Talia Sasson, author of her own controversial 2005 report on outposts, has criticized the Commission on the grounds that its conclusions are contradicted by Israeli Supreme Court rulings. But contrary to Sasson’s assertions, while the Supreme Court has adjudicated cases on the basis of Israel’s voluntary assumption of selected duties of a belligerent occupant, the Court has never ruled that the Fourth Geneva Convention applies de jure to the West Bank.
In opposing the Levy report, Aeyal Gross and David Kretzmer have claimed that if the laws of belligerent occupation do not apply de jure to the West Bank, Israel lacked the authority to empower a military commander to undertake actions such as seizing property in the territory. However, Gross and Kretzmer err. Israel’s administrative law determines the powers given to an Israeli military commander, not international law, and there is nothing to prevent Israel granting various powers to its commander in the West Bank, in the absence of a de jure belligerent occupation. History supplies more extreme examples: the United States applied full military regimes to defeated Confederate states after the civil war, and to Puerto Rico following a peace treaty with Spain, even though the states were American territory and there was clearly no de jure belligerent occupation.
Some have argued that the Levy report is foolish politically, arguing that by asserting its legal rights, Israel will signal that it is unwilling to entertain “land for peace” compromises. This seems a doubtful thesis. Israel has asserted its legal rights to Jerusalem for decades, but yet repeatedly offered compromises on its rights in the city.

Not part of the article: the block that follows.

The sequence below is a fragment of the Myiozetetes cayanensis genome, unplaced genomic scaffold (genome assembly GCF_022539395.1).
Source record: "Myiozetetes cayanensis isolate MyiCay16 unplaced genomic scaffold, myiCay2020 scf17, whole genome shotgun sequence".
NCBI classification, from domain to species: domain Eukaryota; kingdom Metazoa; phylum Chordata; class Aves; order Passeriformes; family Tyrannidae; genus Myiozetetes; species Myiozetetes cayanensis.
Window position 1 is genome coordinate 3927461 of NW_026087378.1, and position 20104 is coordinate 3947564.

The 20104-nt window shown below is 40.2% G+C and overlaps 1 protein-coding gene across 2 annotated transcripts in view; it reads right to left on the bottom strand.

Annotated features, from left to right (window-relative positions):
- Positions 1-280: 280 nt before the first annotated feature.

Others have objected that the Levy report’s conclusions can be disputed by international jurists, including by a controversial and non-binding advisory opinion of the International Court of Justice. It is true that like many legal controversies, the questions addressed by the Levy Commission are capable of being analyzed in a number of ways. The Levy Commission’s conclusions are logical applications of reasonable understandings of the rules in an area where no authoritative resolution of the dispute has yet been rendered. The fact that some legal figures disagree with the Levy Commission analysis demonstrates the need for publishing the Levy Report, rather than undermining the Report’s validity.
The Levy report has reinvigorated the discussion of the legitimacy of Israel’s position under international law after many years in which Israel has been silent about its legal rights. That is a welcome development.
Avi Bell is a professor in the Rackman Faculty of Law at Bar-Ilan University and the University of San Diego School of Law.
This post first appeared in BESA.